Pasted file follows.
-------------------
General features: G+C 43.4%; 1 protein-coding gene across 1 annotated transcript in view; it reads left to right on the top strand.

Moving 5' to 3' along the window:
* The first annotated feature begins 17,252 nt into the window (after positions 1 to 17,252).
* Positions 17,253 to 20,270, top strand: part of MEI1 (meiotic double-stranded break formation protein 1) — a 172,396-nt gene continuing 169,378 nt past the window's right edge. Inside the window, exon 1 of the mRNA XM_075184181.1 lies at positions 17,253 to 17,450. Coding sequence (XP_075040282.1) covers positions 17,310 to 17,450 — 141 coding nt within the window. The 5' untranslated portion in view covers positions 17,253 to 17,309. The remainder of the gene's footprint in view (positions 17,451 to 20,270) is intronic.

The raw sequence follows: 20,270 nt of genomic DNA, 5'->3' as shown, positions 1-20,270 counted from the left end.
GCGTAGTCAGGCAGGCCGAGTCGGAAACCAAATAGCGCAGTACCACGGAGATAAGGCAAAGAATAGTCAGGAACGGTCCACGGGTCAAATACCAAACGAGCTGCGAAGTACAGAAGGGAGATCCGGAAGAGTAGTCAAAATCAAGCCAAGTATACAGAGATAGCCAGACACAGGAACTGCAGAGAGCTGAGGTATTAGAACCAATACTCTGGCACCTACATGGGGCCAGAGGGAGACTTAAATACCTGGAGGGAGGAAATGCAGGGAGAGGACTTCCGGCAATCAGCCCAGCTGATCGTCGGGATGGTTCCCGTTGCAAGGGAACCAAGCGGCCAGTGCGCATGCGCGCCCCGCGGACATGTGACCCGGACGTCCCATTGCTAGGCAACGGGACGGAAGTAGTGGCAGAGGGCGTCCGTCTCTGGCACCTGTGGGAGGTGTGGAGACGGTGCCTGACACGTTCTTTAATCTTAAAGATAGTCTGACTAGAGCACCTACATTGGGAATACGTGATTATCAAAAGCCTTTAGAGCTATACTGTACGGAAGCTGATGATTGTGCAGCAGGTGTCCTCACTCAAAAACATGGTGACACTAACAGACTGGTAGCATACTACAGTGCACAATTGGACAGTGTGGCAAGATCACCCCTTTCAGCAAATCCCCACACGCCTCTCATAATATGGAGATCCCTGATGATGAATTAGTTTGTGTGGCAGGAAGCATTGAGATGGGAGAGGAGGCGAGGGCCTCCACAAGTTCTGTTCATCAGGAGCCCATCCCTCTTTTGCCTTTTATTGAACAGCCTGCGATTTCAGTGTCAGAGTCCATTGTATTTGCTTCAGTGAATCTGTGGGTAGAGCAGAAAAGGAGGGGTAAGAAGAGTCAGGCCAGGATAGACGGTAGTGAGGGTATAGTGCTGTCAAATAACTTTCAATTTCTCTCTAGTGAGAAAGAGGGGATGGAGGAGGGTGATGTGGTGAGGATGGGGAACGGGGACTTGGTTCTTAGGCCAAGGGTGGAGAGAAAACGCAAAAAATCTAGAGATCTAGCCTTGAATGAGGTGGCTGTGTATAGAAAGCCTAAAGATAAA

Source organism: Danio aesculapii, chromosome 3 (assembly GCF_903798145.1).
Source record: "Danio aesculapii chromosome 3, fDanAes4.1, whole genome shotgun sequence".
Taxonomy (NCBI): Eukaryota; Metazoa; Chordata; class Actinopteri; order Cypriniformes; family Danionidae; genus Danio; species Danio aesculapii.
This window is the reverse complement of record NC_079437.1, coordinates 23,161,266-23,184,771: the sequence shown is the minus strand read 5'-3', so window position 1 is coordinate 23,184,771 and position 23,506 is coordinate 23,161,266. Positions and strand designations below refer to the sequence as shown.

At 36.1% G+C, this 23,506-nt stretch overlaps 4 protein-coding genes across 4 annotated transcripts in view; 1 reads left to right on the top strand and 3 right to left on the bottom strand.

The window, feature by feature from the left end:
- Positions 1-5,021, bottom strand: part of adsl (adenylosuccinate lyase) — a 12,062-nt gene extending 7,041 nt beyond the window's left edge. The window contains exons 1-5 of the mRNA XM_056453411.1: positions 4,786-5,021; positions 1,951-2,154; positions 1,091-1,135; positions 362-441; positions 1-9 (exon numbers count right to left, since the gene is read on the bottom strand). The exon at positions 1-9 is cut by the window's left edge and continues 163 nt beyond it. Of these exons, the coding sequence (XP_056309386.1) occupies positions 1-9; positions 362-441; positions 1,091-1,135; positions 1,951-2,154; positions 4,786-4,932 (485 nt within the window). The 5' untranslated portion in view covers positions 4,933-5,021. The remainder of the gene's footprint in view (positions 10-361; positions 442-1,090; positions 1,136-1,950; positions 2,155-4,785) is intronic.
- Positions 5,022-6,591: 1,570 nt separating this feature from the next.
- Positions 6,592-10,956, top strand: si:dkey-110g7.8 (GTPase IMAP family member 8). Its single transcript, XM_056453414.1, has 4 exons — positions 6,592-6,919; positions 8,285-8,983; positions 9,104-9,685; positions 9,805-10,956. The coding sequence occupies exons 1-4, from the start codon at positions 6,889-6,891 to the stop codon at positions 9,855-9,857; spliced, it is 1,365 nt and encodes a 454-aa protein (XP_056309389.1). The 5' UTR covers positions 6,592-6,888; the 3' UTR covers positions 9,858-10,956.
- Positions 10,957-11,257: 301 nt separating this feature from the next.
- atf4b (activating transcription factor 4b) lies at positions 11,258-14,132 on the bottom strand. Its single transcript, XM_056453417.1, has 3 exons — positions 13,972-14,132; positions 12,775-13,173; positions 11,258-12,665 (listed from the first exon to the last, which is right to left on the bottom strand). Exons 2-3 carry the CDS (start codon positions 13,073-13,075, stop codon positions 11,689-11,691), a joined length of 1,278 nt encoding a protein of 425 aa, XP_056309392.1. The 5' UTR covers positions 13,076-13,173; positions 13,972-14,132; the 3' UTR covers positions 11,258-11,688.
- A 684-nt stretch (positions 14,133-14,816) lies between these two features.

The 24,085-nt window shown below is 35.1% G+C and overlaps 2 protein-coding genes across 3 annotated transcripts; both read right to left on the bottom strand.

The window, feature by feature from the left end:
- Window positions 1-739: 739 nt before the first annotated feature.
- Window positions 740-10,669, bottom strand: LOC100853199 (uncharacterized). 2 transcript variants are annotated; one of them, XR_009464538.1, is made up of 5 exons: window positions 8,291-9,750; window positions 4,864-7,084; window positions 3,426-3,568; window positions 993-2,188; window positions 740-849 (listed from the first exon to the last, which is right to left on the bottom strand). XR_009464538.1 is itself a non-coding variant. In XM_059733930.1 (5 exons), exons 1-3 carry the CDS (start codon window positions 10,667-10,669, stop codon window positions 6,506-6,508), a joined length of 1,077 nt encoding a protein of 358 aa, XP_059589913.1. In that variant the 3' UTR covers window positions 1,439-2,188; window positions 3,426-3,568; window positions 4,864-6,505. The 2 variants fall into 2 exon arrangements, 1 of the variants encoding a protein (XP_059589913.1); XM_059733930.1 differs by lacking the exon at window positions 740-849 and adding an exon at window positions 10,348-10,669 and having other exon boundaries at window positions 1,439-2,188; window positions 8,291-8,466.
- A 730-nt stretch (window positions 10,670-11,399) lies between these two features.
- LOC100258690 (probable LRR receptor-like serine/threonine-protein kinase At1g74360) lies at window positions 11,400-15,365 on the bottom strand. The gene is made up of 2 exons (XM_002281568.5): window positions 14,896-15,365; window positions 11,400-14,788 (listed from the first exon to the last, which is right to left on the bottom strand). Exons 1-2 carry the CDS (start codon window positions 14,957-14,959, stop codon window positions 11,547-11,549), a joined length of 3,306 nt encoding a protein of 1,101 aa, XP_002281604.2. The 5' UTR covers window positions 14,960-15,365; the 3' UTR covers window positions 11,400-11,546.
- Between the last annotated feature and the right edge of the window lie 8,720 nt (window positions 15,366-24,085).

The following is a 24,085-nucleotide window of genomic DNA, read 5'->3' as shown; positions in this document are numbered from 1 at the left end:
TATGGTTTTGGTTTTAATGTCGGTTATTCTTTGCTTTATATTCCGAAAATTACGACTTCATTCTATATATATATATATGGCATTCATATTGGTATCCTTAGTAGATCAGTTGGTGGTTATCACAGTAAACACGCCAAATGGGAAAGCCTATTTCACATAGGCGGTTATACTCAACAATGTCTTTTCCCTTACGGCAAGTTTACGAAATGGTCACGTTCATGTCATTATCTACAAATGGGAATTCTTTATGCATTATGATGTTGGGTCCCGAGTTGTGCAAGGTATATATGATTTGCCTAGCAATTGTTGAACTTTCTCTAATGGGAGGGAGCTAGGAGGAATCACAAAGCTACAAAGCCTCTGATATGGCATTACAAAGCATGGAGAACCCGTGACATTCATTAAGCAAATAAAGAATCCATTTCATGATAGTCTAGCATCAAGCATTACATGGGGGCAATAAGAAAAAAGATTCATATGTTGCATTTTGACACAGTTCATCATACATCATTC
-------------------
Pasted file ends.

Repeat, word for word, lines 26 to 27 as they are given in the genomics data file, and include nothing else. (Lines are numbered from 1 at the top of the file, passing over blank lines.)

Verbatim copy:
The following is a 24,085-nucleotide window of genomic DNA, read 5'->3' as shown; positions in this document are numbered from 1 at the left end:
TATGGTTTTGGTTTTAATGTCGGTTATTCTTTGCTTTATATTCCGAAAATTACGACTTCATTCTATATATATATATATGGCATTCATATTGGTATCCTTAGTAGATCAGTTGGTGGTTATCACAGTAAACACGCCAAATGGGAAAGCCTATTTCACATAGGCGGTTATACTCAACAATGTCTTTTCCCTTACGGCAAGTTTACGAAATGGTCACGTTCATGTCATTATCTACAAATGGGAATTCTTTATGCATTATGATGTTGGGTCCCGAGTTGTGCAAGGTATATATGATTTGCCTAGCAATTGTTGAACTTTCTCTAATGGGAGGGAGCTAGGAGGAATCACAAAGCTACAAAGCCTCTGATATGGCATTACAAAGCATGGAGAACCCGTGACATTCATTAAGCAAATAAAGAATCCATTTCATGATAGTCTAGCATCAAGCATTACATGGGGGCAATAAGAAAAAAGATTCATATGTTGCATTTTGACACAGTTCATCATACATCATTC